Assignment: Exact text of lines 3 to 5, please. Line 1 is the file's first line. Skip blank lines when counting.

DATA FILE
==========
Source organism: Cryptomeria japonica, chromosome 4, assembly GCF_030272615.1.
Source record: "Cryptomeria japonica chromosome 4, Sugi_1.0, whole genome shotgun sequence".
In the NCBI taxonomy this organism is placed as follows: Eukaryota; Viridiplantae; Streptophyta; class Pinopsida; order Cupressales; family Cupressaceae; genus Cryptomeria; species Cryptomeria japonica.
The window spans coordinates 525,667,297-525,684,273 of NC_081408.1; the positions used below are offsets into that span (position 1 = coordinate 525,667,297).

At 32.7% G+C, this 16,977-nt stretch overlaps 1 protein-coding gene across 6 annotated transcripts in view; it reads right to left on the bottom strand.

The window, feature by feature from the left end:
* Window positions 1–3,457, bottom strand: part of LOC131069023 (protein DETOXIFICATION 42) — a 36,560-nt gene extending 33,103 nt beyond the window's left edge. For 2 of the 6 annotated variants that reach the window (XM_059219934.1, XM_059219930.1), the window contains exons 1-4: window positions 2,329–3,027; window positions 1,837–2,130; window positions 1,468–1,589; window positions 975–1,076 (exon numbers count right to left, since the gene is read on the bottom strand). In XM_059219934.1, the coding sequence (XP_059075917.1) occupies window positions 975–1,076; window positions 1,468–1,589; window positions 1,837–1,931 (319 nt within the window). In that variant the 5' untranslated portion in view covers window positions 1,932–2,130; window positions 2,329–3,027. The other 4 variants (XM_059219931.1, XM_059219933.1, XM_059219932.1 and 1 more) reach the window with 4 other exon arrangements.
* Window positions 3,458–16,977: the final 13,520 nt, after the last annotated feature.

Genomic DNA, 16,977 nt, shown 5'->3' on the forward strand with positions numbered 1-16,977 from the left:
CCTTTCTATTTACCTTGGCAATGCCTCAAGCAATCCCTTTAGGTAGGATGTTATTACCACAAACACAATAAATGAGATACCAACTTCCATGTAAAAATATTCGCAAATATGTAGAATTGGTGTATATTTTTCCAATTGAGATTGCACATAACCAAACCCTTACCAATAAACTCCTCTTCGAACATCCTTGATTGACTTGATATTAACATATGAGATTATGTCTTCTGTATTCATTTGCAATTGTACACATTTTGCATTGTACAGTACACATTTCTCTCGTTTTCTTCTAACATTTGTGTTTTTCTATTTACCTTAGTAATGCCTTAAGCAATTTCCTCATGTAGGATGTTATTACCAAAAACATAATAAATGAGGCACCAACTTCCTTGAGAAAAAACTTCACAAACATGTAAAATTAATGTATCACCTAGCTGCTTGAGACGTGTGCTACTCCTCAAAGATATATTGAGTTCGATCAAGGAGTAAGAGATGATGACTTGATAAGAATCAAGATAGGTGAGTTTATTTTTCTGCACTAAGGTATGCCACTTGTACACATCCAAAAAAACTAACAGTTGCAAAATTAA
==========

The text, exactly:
In the NCBI taxonomy this organism is placed as follows: Eukaryota; Viridiplantae; Streptophyta; class Pinopsida; order Cupressales; family Cupressaceae; genus Cryptomeria; species Cryptomeria japonica.
The window spans coordinates 525,667,297-525,684,273 of NC_081408.1; the positions used below are offsets into that span (position 1 = coordinate 525,667,297).

At 32.7% G+C, this 16,977-nt stretch overlaps 1 protein-coding gene across 6 annotated transcripts in view; it reads right to left on the bottom strand.